There have been cases in which television programs have discussed social issues and brought about change. For example, we now have laws against honor killing and laws against child marriage. All of these views are extremely important! It’s one thing to sound like your international counterparts; it’s quite another to change your tradition even though doing so can bring about the emancipation of the men, which is so necessary for the progress of any country.
You are serving as Pakistan’s ambassador to the UN. What would you say is your mission in a role like this?
I think the most important eventuality is to ensure Pakistan’s concerns, that Pakistan’s interests are understood by people both in the government to which one is accredited, as well as to the people of that country. It’s quintessentially a mission of ensuring that what your country seeks in the international community, in the world, its interests, etc., are understood. And, therefore, you have to appeal to multiple audiences.
It’s not enough to walk into the office of another official. You have to be out there in the media. You have to speak on campuses. You have to be available to think-tanks so that you are affecting a wide range of people of that country, so that they understand your country.
This is the mission. The fundamental job of a diplomat is to win hearts and minds, and win hearts and minds for a purpose.
When you go out and speak, what’s one of the oft-heard misunderstandings about your country?
I think Pakistan’s role in combating terrorism. This is the country, which has given so much to uphold global peace in terms of being able to fight and win against so many terrorist groups. I mean, the decimation, for example, of Al Qaeda in our region is entirely due to Pakistan’s efforts, of course in cooperation with other countries, but fundamentally, it has been Pakistan. And yet, there are misperceptions about Pakistan not doing enough.
Here is a country, which has lost tens of thousands of lives, of military personnel, of law enforcement, of ordinary civilians in the fight against terrorism. This is such a hot button at the moment, and rightly so. Because, as an international community, we feel threatened by the men of violence, and we meet violence all over, in every part of the world, I think it’s important for people to understand Pakistan’s contribution, commitment, and sacrifices in battle.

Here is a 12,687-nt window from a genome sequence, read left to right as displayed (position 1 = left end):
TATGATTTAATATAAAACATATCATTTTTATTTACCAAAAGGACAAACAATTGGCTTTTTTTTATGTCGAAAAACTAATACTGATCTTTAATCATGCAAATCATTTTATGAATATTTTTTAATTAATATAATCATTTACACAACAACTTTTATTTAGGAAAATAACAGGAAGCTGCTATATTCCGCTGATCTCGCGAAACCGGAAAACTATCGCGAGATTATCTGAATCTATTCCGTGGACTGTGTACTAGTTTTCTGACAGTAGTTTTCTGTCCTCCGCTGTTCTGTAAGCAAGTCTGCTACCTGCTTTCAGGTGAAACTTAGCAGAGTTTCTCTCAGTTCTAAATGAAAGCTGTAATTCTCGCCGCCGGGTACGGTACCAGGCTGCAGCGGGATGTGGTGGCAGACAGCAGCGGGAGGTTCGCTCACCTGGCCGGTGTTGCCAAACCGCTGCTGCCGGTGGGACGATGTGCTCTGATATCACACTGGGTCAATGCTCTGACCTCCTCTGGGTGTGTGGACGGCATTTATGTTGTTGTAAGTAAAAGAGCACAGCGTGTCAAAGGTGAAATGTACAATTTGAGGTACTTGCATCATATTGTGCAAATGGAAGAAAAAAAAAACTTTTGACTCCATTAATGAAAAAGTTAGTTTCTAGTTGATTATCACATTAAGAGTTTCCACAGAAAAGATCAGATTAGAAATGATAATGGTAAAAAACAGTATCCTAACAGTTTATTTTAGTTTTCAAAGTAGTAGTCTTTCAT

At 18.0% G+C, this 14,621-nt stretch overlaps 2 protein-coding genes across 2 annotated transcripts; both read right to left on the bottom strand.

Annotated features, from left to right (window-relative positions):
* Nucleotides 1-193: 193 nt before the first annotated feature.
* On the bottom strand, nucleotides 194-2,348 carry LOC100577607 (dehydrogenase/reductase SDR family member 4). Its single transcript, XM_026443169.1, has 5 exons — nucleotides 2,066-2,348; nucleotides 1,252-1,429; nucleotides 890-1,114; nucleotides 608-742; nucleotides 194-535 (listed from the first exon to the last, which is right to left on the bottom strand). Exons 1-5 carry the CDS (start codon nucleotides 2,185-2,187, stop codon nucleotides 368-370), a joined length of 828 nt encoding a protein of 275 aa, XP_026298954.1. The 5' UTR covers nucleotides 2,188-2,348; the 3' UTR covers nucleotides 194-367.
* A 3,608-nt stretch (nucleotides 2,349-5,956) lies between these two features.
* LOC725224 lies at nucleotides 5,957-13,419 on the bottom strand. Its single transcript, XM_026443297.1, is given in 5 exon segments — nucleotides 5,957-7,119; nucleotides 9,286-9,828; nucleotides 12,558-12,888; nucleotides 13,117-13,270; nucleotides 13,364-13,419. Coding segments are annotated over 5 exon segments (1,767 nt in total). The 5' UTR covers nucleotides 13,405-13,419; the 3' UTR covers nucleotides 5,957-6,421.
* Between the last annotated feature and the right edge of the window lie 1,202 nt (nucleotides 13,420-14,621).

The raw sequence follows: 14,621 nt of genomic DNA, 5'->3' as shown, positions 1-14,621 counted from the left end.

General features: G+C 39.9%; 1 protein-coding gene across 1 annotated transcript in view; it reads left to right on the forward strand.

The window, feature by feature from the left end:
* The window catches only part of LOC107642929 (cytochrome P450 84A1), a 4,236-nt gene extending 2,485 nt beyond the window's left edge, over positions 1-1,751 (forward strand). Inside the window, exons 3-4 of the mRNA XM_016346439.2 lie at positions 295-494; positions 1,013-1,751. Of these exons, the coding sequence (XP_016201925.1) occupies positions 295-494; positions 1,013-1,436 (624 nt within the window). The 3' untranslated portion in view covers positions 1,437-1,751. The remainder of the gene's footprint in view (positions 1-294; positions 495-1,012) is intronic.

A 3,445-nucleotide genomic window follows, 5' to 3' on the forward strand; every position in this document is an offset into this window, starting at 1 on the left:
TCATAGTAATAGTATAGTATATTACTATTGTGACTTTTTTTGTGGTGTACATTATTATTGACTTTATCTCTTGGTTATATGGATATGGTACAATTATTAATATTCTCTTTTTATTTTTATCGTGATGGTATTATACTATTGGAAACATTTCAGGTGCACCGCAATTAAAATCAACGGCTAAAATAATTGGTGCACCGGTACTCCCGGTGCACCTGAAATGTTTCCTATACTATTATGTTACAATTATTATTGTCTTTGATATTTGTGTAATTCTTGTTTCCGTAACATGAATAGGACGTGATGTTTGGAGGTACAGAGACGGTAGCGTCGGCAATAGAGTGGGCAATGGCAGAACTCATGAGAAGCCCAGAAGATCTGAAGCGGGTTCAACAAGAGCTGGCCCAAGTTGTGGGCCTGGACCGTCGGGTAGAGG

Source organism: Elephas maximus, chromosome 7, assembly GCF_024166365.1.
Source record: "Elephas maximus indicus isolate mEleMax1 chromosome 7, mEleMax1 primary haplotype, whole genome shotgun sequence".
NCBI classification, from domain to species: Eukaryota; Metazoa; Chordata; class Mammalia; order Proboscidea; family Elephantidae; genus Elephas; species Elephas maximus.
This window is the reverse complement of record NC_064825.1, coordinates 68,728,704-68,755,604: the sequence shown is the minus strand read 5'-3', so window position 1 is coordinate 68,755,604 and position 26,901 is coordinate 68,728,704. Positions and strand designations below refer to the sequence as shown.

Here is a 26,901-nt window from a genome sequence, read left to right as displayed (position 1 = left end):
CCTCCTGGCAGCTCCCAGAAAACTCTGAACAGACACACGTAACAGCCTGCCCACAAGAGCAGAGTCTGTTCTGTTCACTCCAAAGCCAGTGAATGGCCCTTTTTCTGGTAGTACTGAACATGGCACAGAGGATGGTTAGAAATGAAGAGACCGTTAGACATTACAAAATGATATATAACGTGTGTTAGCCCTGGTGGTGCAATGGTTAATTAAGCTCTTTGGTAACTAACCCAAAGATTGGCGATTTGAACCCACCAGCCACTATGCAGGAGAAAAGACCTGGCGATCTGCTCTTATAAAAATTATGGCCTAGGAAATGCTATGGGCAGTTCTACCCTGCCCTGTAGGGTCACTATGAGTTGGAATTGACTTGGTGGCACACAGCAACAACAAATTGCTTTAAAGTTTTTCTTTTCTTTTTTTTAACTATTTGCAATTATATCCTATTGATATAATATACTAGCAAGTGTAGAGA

The second area where I would like to clear misconceptions: somehow Pakistan is seen as a very underdeveloped and a very backward country. Nothing could be farther from the truth. We are a developing country. There are parts of our country, which need to be better developed, of course, to catch up with the rest of the country. But this is also a country, which has made extraordinary progress in terms of having the first female prime minister of any Muslim nation, the first female speaker of Parliament, and the first female governor of a central bank, and much before the United States.
Wow, I didn’t know that.
Yeah, there you go! We need to do a better job getting these facts out and making sure that people are interested and engaged with us so that we can tell them about our journey. We’re a young nation, but with an ancient civilization. That makes us a civilization of state, rather than just a nation-state. We come from a very old civilization, and we’re very proud of that. I think that’s hard for us to get across sometimes, because people tend to see us as a country, which is only 70 years old rather than a civilization with roots that go back three millennia.
Pakistan has been elected in the Human Rights Council. What will be the stand of Pakistan be for the human rights protection of minorities, especially for the Ahmadi community?
More generally, the fact that we have been elected to the Human Rights Council shows that the community has endorsed a strong commitment to upholding human rights, both nationally as well as internationally. We have signed up to several treaties and covenants on human rights.
And, I would say that on human rights, no country’s perfect. There is no country in the world that can say, “We have it all right.” It’s always a work in progress. And for us too in Pakistan, but our commitment to upholding human rights in our own country is very much there. There are several areas where, obviously, we need to do more work because of challenges. There are social attitudes that we need to be dealing with. Sometimes they come in the way of insuring full protection. But I do think that the fact that we are in now, in the Council, is a vote of confidence in our commitment.